Essex truck deaths: Four Irish people being held by police
Police say nationality of 39 deceased was ‘now a developing picture’
Deputy Chief Constable Pippa Mills of Essex Police said the force would give no more details about the nationalities of the victims until formal identification had taken place. Photograph: Peter Nicholls/ Reuters
Four Irish people are being questioned by police in Britain over the deaths of 39 people found in a truck.
On Friday, police said they had arrested a fourth person over the deaths. The 48-year-old from Northern Ireland was arrested by police at Stansted Airport, London, on suspicion of conspiracy to traffic and manslaughter.
A man and a woman, both aged 38, who were arrested in Warrington, northern England, on Friday, are believed to be Irish. They are in custody also on suspicion of conspiracy to traffic people and on suspicion of manslaughter.
The driver of the truck, a 25-year-old man from Northern Ireland, remains in police custody having already been arrested on suspicion of murder.
Essex Police initially believed all of the victims, eight women and 31 men, were Chinese nationals, but the force has walked back on this, saying at a press conference on Friday evening that “this is now a developing picture”.
Deputy Chief Constable Pippa Mills said the force would give no more details about the nationalities of the victims until formal identification had taken place.
The trailer in which the 39 people were found dead in England earlier this week was leased from one Irish company to a second business also run from the Republic, The Irish Times has learned.
Monaghan-based GTR Europe confirmed it owns the refrigerated trailer in a statement on Thursday. It is understood the company leased the trailer on to a second entity, also based in the Border region, with which it had a pre-existing business relationship.
It was, however, the first time such a leasing deal had been struck between the pair.
Gardaí suspect the Northern Irish truck driver (25) being held by Essex Police was driving for this second company, which is legally registered in Bulgaria, but in reality is based in the Republic, when he collected the trailer the bodies were later found in.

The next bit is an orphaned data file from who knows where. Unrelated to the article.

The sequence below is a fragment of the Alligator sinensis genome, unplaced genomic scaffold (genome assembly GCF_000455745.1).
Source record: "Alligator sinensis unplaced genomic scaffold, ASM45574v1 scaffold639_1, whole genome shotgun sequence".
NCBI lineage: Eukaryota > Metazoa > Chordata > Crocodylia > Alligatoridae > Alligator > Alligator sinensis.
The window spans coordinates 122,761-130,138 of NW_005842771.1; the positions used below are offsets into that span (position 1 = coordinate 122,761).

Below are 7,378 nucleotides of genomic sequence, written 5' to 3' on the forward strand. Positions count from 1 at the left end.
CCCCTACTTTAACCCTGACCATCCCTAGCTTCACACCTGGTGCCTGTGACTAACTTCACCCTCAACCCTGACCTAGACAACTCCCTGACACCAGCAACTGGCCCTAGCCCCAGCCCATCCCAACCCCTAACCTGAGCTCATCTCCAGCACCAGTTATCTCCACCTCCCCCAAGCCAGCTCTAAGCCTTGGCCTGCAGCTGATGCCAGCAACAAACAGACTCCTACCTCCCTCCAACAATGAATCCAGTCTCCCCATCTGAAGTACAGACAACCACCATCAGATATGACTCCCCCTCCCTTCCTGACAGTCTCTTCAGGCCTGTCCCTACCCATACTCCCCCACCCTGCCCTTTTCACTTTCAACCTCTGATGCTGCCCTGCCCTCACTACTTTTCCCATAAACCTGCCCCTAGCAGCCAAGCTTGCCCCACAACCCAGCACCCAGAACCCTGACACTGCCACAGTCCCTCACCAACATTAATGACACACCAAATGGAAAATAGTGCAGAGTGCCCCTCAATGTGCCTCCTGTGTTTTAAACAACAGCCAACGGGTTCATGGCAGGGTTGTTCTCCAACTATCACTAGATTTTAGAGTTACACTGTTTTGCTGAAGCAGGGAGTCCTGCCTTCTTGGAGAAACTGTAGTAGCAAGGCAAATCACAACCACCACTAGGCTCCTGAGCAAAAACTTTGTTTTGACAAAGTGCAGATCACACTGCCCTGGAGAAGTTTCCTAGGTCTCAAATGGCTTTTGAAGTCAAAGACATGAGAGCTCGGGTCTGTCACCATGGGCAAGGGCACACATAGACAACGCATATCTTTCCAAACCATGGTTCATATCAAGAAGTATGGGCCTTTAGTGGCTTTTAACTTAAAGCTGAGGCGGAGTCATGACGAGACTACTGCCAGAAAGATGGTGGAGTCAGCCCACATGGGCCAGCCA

It remains unclear where and when the victim got into the refrigerated trailer, if they had assistance, and if anyone knew they were there before the trailer was opened in Grays, Essex, in the early hours of Wednesday and the bodies were found.
The Guardian reported on Friday that a family in Vietnam fears that one of the 39 people found dead was their daughter, Pham Thi Trà My. The family later told the BBC they had paid £30,000 for her to be smuggled to Britain, which has now been repaid. The BBC also reported that Nguyen Dinh Luong (20) was also feared to be among the 39 victims.
VietHome, an organisation for the Vietnamese community, said it had received news from 10 families that their loved ones were missing. Hanoi’s London embassy was co-ordinating with British police, the official Vietnam News Agency reported.
Meanwhile, Chinese foreign ministry spokeswoman Hua Chunying told a daily news briefing: “We hope that the British side can as soon as possible confirm and verify the identities of the victims, ascertain what happened and severely punish criminals involved in the case.”
The Irish Times has learned that GPS data gleaned from a device fitted to the trailer shows it did not travel far into continental Europe in the period leading up to the discovery of the bodies.
A source said the GPS data from the refrigerated unit shows that it left Monaghan on October 15th, before crossing into Northern Ireland, and then back into the Republic. The data shows it travelled from Dublin to the UK overnight on the 16th, before crossing over to continental Europe that evening.
Once it was on the continent, it appears to have travelled between cities in Belgium and France, including Dunkirk, Bruges and Lille. A source said the data indicates it also travelled back and forth between the UK and continental Europe in this period, between October 17th and 22nd, when it made its final journey from Zeebrugge to Purfleet. The bodies were discovered hours later.
The data suggests that the trailer did not travel beyond western Europe during the timeframe when the migrants may have entered the container, and they may have been trafficked to one of the locations where the trailer was tagged by GPS.
The data is understood to have been shared with Essex Police, which is leading the investigation.
In a statement released on Wednesday, GTR Europe confirmed it was the owner of the refrigerated trailer, but that it was unaware that the trailer was to be used in the manner which it appears to have been.
“The company has been in contact with police in Essex from early 23rd of October, immediately upon becoming aware that a trailer on lease from this company had been involved in this incident. Full details of the lessee have been given to the police,” a spokesman said. He also confirmed that all the trailers leased by the company are fitted with tracking devices.
Garda sources had previously said no evidence of any Irish involvement in the circumstances that led to the deaths had been found.
Essex police were on Thursday granted an additional 24 hours to question the lorry driver arrested at the scene of the discovery, and inquiries broadened to involve the authorities in Ireland, Belgium and China.
Police were preparing on Thursday night to remove the first of the victims from the dockyard warehouse where the vehicle was being examined and take them by ambulance to hospital in Chelmsford, where postmortems were to be carried out.
It was initially suspected that the victims had been trafficked into Britain through the Republic, passing through two Irish ports. But the Garda and Essex Police later ruled out that possibility. – Additional reporting Reuters/PA/Guardian